Why Onions Have Been Making Us Cry For 500 Million YearsS

There's an evolutionary reason why people cry when they cut onions - it's the body's way of keeping us away from dangerous chemicals. And it's such a useful adaptation that every living animal on Earth possesses it.

The mechanics of why we cry when we cut onions have been understood for a while. Onions contain chemicals that are released when the knife cuts through the cell walls, causing a reaction that creates sulfuric acid. This substance can irritate or even damage human tissue. To defend against this, the protein TRPA1, found throughout the body, sends pain signals to the nervous signal. This pain sensation is meant to warn people to get away from the gas, and those that choose to keep cutting will usually start to cry.

What scientists did not have a good sense of until recently was the evolutionary background of this response. Biologists at Brandeis University have now discovered that this exact same mechanism can be found in fruit flies, and it operates in precisely the same way. This suggests that the TRPA1 protein can be traced all the way back to our common ancestor hundreds of millions of years ago, as biologist Paul Garrity explains:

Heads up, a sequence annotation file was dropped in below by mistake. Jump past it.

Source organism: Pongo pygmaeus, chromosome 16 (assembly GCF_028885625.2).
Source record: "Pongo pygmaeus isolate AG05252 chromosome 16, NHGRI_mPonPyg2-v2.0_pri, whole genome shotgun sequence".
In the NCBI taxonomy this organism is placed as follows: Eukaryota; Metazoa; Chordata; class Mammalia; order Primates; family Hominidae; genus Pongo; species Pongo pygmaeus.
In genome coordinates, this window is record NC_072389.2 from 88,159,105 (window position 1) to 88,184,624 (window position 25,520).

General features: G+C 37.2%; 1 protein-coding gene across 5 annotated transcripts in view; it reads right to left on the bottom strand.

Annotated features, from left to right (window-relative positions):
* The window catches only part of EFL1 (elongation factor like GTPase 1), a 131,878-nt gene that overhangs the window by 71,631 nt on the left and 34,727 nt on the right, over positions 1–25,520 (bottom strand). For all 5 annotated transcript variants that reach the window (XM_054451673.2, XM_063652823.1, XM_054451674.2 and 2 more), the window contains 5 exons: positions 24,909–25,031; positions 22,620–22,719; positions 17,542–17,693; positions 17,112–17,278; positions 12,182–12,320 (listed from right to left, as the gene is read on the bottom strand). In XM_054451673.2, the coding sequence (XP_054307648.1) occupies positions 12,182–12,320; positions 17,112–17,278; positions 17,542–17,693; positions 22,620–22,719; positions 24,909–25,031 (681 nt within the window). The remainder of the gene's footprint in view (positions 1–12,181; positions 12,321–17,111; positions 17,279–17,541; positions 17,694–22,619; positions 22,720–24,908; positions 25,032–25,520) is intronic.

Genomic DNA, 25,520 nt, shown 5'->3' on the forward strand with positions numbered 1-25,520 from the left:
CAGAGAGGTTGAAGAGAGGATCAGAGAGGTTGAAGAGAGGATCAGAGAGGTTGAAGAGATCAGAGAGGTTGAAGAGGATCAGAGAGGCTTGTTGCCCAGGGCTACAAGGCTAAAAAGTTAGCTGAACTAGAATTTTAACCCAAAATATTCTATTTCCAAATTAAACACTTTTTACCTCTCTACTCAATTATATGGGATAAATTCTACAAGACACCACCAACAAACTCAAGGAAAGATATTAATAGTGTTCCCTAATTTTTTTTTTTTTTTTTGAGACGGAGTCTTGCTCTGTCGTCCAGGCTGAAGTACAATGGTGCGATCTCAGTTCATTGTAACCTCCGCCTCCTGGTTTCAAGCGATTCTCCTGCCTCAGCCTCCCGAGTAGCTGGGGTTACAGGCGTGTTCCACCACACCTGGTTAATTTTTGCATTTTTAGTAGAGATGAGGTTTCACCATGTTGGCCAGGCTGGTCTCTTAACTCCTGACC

"While many aspects of other chemical senses like taste and smell have been independently invented multiple times over the course of animal evolution, the chemical sense that detects these reactive compounds is different. It uses a detector we have inherited in largely unaltered form from an organism that lived a half-billion years ago, an organism that is not only our ancestor, but the ancestor of every vertebrate and invertebrate alive today."

To put that in perspective, this response dates back to a time before land animals even existed, when the most advanced organism was probably the sea star. Garrity and his team suggest that there was an evolutionary shift during the Cambrian Period (543 to 490 million years ago) in which a strain of organisms emerged that possessed the TRPA1 protein. These organisms had a huge reproductive advantage, in that they could detect toxic chemicals and use this early warning system to avoid potentially fatal situations.

Further research on TRPA1 will largely focus on its practical applications. There is hope that finding ways to remove the TRPA1 response in humans will help treat pain and inflammation, while heightening the TRPA1 response in mosquitoes and similar organisms might reduce their propensity to pick up and spread diseases.

[Nature via LiveScience]

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